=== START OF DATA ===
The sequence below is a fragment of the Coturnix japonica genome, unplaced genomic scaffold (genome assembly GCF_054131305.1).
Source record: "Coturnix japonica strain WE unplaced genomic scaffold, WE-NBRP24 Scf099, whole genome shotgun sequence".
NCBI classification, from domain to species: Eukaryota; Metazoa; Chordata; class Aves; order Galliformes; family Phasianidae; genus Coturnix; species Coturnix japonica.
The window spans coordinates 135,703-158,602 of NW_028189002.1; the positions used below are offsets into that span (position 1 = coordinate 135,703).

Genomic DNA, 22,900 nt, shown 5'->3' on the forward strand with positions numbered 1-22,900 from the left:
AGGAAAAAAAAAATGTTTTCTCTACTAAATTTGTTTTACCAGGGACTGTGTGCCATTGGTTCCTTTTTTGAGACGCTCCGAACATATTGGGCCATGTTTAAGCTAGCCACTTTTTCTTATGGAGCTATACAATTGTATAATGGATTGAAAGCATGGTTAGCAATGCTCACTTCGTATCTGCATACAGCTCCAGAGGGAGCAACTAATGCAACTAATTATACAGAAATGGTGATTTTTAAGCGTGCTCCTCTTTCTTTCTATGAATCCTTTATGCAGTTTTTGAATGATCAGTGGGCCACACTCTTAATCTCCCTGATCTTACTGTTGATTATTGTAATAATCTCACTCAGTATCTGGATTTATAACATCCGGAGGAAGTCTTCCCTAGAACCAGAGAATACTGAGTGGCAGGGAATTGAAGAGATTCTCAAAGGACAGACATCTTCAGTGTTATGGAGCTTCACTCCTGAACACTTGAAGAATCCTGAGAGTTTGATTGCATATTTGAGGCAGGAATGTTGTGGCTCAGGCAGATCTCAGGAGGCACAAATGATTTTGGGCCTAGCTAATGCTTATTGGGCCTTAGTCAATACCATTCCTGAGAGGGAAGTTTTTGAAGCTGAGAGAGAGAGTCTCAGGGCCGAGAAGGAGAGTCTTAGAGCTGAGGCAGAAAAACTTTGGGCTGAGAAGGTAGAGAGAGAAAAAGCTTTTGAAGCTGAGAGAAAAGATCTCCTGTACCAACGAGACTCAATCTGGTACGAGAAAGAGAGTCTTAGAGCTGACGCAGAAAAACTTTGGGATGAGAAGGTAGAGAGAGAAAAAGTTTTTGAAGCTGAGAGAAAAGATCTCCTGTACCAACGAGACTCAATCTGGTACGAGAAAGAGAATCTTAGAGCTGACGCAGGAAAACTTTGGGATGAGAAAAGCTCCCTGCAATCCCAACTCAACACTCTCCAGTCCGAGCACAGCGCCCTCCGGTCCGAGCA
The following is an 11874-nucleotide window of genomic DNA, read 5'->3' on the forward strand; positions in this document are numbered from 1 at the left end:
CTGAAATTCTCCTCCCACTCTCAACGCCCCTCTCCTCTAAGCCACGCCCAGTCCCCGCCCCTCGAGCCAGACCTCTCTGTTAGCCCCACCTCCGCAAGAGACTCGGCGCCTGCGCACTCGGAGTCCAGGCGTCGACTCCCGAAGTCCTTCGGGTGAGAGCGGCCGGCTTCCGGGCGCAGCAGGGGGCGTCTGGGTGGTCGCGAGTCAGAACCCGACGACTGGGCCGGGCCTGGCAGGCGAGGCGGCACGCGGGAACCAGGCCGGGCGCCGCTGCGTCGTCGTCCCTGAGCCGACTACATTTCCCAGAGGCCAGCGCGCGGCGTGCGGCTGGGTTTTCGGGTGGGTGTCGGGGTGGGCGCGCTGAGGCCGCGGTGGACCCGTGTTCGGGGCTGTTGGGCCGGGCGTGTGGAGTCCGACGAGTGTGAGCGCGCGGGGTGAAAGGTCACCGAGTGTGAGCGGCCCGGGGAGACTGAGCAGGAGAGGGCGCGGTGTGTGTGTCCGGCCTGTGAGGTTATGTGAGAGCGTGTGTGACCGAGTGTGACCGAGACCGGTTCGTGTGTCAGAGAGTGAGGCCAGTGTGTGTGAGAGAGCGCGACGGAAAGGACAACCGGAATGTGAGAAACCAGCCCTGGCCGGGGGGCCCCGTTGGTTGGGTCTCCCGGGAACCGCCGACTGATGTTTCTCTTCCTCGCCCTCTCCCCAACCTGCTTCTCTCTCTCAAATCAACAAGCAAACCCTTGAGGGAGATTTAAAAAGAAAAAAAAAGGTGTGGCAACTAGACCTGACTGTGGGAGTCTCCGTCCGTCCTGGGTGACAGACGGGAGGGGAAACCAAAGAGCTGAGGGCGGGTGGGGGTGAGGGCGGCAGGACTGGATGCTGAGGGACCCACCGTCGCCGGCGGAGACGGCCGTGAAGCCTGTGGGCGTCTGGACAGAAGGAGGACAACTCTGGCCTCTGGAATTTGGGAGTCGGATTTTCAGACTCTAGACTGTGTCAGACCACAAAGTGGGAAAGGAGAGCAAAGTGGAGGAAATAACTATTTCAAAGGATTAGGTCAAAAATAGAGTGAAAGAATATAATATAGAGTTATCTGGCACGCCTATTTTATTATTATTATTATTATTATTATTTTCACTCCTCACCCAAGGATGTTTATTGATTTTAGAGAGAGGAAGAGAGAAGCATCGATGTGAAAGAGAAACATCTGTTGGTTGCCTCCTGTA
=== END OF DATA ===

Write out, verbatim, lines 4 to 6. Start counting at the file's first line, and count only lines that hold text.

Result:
The window spans coordinates 135,703-158,602 of NW_028189002.1; the positions used below are offsets into that span (position 1 = coordinate 135,703).

Genomic DNA, 22,900 nt, shown 5'->3' on the forward strand with positions numbered 1-22,900 from the left:
AGGAAAAAAAAAATGTTTTCTCTACTAAATTTGTTTTACCAGGGACTGTGTGCCATTGGTTCCTTTTTTGAGACGCTCCGAACATATTGGGCCATGTTTAAGCTAGCCACTTTTTCTTATGGAGCTATACAATTGTATAATGGATTGAAAGCATGGTTAGCAATGCTCACTTCGTATCTGCATACAGCTCCAGAGGGAGCAACTAATGCAACTAATTATACAGAAATGGTGATTTTTAAGCGTGCTCCTCTTTCTTTCTATGAATCCTTTATGCAGTTTTTGAATGATCAGTGGGCCACACTCTTAATCTCCCTGATCTTACTGTTGATTATTGTAATAATCTCACTCAGTATCTGGATTTATAACATCCGGAGGAAGTCTTCCCTAGAACCAGAGAATACTGAGTGGCAGGGAATTGAAGAGATTCTCAAAGGACAGACATCTTCAGTGTTATGGAGCTTCACTCCTGAACACTTGAAGAATCCTGAGAGTTTGATTGCATATTTGAGGCAGGAATGTTGTGGCTCAGGCAGATCTCAGGAGGCACAAATGATTTTGGGCCTAGCTAATGCTTATTGGGCCTTAGTCAATACCATTCCTGAGAGGGAAGTTTTTGAAGCTGAGAGAGAGAGTCTCAGGGCCGAGAAGGAGAGTCTTAGAGCTGAGGCAGAAAAACTTTGGGCTGAGAAGGTAGAGAGAGAAAAAGCTTTTGAAGCTGAGAGAAAAGATCTCCTGTACCAACGAGACTCAATCTGGTACGAGAAAGAGAGTCTTAGAGCTGACGCAGAAAAACTTTGGGATGAGAAGGTAGAGAGAGAAAAAGTTTTTGAAGCTGAGAGAAAAGATCTCCTGTACCAACGAGACTCAATCTGGTACGAGAAAGAGAATCTTAGAGCTGACGCAGGAAAACTTTGGGATGAGAAAAGCTCCCTGCAATCCCAACTCAACACTCTCCAGTCCGAGCACAGCGCCCTCCGGTCCGAGCA